Three former Army Green Berets were sentenced in July for their roles in a money theft scheme while deployed to Afghanistan.

The soldiers embezzled a combined total of $90,000 between July 2009 and January 2010 from the Commander’s Emergency Response Program, a fund for military commanders to pay for reconstruction during the Iraq and Afghanistan wars, according to a report delivered to Congress last week.

The men bought $1,000 money orders with the stolen cash from Forward Operating Base Fenty in Jalalabad, Nangarhar province, and then sent the money back to their spouses, deposited it into USAA bank accounts and paid down credit card balances, according to court filings.

Chief Warrant Officer Deric Harper, Sgt. 1st Class Jeffrey Arthur Cook, and Sgt. 1st Class Barry Lee Walls will each serve three years on probation, must forfeit $40,000 and pay $40,000 in criminal restitution.

A service official told Army Times on background that the three soldiers received an honorable retirement, an honorable discharge and a general discharge, but could not disclose which soldier had which due to privacy restrictions.

All three soldiers were Green Berets and were out of the service by the end of 2016, the official added.

Other unindicted co-conspirators were identified as J.C. and B.W in a June 2014 indictment.

Harper, who was the officer-in-charge of the team, told J.C. and B.W in August 2012 that “if someone doesn’t talk, it stays white collar," and that the federal agents would “have to go off paperwork," according to the indictment.

The soldiers were sentenced June 11 in the Eastern District of North Carolina. All three soldiers were previously assigned to 3rd Special Forces Group out of Fort Bragg, North Carolina.

“We are aware of the recent report to Congress by the Special Inspector General that former 3rd Special Forces Group members were sentenced for their involvement in criminal activities that occurred in 2009 in Afghanistan,” Army Capt. Rick Dickson, a 3rd Group spokesman, said in a statement.

“All of these soldiers have been either discharged or retired from the military,” Dickson added. “Their actions do not reflect the ethics and professionalism of 3rd Special Forces Group, past or present.”

In addition to tapping into reconstruction funds, the soldiers were siphoning money from Operation Funds, which is money allotted to buy mission critical items that cannot be obtained through the military supply system. The soldiers also stole money from 1208 funds that are intended to support counterterrorism operations, according to court filings.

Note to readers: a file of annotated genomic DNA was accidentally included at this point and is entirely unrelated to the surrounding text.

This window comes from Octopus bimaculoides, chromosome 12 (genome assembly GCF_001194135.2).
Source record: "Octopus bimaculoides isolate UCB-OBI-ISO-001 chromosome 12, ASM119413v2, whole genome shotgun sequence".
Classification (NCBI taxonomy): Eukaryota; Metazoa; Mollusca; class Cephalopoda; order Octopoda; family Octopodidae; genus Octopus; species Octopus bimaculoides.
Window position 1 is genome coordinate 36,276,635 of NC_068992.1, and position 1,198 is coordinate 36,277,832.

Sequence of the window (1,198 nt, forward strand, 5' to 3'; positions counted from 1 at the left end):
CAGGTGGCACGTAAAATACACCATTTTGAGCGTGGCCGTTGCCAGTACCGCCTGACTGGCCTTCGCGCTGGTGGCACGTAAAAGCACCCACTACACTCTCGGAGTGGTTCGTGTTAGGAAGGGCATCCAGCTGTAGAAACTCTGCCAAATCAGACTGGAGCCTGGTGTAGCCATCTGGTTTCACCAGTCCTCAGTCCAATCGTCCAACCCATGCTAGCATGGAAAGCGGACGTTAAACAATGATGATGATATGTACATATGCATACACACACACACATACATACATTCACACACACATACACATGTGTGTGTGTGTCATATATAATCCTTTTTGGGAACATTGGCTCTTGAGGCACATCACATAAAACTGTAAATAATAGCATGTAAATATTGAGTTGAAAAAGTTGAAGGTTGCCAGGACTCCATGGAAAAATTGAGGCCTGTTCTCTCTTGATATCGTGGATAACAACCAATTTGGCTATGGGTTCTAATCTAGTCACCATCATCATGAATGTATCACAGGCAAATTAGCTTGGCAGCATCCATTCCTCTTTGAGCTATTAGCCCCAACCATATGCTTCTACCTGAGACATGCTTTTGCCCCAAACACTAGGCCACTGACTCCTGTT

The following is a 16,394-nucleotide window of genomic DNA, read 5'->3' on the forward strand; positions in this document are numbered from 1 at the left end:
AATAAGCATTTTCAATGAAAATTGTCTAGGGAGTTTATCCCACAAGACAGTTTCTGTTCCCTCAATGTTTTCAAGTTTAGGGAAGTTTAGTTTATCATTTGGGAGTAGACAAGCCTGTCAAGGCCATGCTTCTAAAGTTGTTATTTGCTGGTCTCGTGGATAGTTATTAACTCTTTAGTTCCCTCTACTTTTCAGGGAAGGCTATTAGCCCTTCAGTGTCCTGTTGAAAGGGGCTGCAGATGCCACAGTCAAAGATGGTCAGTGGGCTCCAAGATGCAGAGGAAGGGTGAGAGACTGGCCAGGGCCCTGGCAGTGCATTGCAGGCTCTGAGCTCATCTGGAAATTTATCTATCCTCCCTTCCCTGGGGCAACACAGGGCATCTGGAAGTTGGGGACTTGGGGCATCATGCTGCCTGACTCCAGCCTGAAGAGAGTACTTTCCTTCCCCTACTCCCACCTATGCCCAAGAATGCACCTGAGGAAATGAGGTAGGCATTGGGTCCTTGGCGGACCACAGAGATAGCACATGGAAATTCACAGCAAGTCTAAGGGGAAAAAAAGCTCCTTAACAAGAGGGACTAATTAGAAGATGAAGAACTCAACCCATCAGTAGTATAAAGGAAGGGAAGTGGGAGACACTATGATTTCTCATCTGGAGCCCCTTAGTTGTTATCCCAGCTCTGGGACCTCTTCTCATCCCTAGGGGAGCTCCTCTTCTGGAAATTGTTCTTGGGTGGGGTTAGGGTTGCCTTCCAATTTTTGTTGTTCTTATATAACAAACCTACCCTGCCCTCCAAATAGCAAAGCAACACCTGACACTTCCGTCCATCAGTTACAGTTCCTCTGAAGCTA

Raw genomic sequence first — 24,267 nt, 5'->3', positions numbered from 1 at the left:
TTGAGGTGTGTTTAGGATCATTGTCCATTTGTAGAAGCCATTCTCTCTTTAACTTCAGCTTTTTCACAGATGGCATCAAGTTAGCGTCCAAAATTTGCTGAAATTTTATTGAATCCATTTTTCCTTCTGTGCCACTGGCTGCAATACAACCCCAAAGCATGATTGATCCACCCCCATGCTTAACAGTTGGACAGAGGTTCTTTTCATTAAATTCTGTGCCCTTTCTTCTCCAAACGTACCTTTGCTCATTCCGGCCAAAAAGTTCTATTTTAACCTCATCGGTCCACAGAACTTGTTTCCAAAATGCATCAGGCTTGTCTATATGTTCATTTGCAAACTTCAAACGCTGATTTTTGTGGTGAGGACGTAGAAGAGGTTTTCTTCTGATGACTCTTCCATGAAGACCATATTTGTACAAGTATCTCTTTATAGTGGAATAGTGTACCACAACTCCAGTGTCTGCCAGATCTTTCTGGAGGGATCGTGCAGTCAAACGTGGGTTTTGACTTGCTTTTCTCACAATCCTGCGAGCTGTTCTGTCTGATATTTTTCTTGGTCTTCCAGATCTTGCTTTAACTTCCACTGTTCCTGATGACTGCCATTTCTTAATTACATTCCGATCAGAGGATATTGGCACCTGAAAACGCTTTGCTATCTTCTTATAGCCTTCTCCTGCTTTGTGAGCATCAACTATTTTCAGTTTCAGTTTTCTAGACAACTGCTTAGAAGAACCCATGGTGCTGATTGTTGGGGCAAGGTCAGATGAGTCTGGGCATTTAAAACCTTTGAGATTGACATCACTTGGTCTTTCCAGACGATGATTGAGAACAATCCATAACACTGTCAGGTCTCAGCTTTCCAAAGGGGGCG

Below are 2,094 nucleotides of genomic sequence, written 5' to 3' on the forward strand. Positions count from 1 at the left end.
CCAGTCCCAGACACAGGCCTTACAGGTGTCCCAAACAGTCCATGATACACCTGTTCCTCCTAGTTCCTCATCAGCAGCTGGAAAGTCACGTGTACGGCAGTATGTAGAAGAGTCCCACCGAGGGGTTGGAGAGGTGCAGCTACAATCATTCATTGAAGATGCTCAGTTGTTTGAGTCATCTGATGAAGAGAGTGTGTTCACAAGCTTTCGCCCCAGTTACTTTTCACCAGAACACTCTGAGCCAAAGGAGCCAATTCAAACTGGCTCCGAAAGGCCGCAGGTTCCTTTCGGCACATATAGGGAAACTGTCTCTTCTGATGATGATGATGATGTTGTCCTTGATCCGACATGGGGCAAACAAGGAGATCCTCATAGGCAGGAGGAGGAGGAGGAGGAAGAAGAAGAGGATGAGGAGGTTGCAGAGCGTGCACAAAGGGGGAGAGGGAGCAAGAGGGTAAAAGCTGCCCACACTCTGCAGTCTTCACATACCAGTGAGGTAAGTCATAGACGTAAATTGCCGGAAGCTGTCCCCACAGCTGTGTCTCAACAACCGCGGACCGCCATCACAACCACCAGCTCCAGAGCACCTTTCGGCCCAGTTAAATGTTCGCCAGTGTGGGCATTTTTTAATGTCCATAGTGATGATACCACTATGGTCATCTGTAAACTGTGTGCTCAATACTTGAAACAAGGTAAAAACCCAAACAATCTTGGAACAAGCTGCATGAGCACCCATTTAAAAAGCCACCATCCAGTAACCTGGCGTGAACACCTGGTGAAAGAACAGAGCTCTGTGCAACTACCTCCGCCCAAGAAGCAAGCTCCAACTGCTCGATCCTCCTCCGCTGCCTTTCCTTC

All members of the team performed assignments that required them to disburse the classified funds.

As the officer-in-charge, Harper served as the initiating officer who signed the purchase requests submitted to obtain funding from the finance office.

Walls was the paying agent for the 1208 funds, responsible for safeguarding the money and paying contracted locals, while Cook was charged with contracting locals for various mission requirements, according to court records.

Beginning around July 2009, the conspirators withdrew federal funds in the form of Afghan currency, known as Afghanis, from the finance office at Bagram Airfield.

The Afghanis were taken to FOB Fenty in Jalalabad, where a portion of the funds were converted and shared among the soldiers.

The soldiers worked to falsify receipts to conceal the amount of money stolen, which were then submitted to financial officials. The stolen cash was later converted to U.S. dollars and used to purchase money orders from the U.S. Postal Service to be sent back home.

The soldiers also carried money orders and cash back to the United States.

Harper and Walls at one point made false statements to federal law enforcement agents, saying that they purchased between $25,000 and $35,000 in money orders with gambling winnings.

The gambling winnings excuse was also used by B.W, according to the court filings.

Kyle Rempfer was an editor and reporter who has covered combat operations, criminal cases, foreign military assistance and training accidents. Before entering journalism, Kyle served in U.S. Air Force Special Tactics and deployed in 2014 to Paktika Province, Afghanistan, and Baghdad, Iraq.

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